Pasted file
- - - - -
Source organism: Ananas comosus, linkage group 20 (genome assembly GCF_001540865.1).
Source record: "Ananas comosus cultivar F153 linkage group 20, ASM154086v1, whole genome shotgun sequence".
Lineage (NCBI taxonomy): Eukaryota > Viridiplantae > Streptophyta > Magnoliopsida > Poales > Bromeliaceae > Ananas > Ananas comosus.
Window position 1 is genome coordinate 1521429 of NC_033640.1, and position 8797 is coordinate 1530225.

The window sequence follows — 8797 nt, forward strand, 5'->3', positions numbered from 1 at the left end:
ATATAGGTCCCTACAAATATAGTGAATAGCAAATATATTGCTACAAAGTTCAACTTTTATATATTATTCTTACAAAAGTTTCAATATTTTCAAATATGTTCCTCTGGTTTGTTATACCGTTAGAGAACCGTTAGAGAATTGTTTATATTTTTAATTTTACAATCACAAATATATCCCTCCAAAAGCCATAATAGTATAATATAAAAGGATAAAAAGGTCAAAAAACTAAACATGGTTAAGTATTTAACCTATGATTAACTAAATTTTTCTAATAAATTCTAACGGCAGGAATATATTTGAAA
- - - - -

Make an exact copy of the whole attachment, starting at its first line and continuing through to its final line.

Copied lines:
Source organism: Ananas comosus, linkage group 20 (genome assembly GCF_001540865.1).
Source record: "Ananas comosus cultivar F153 linkage group 20, ASM154086v1, whole genome shotgun sequence".
Lineage (NCBI taxonomy): Eukaryota > Viridiplantae > Streptophyta > Magnoliopsida > Poales > Bromeliaceae > Ananas > Ananas comosus.
Window position 1 is genome coordinate 1521429 of NC_033640.1, and position 8797 is coordinate 1530225.

The window sequence follows — 8797 nt, forward strand, 5'->3', positions numbered from 1 at the left end:
ATATAGGTCCCTACAAATATAGTGAATAGCAAATATATTGCTACAAAGTTCAACTTTTATATATTATTCTTACAAAAGTTTCAATATTTTCAAATATGTTCCTCTGGTTTGTTATACCGTTAGAGAACCGTTAGAGAATTGTTTATATTTTTAATTTTACAATCACAAATATATCCCTCCAAAAGCCATAATAGTATAATATAAAAGGATAAAAAGGTCAAAAAACTAAACATGGTTAAGTATTTAACCTATGATTAACTAAATTTTTCTAATAAATTCTAACGGCAGGAATATATTTGAAA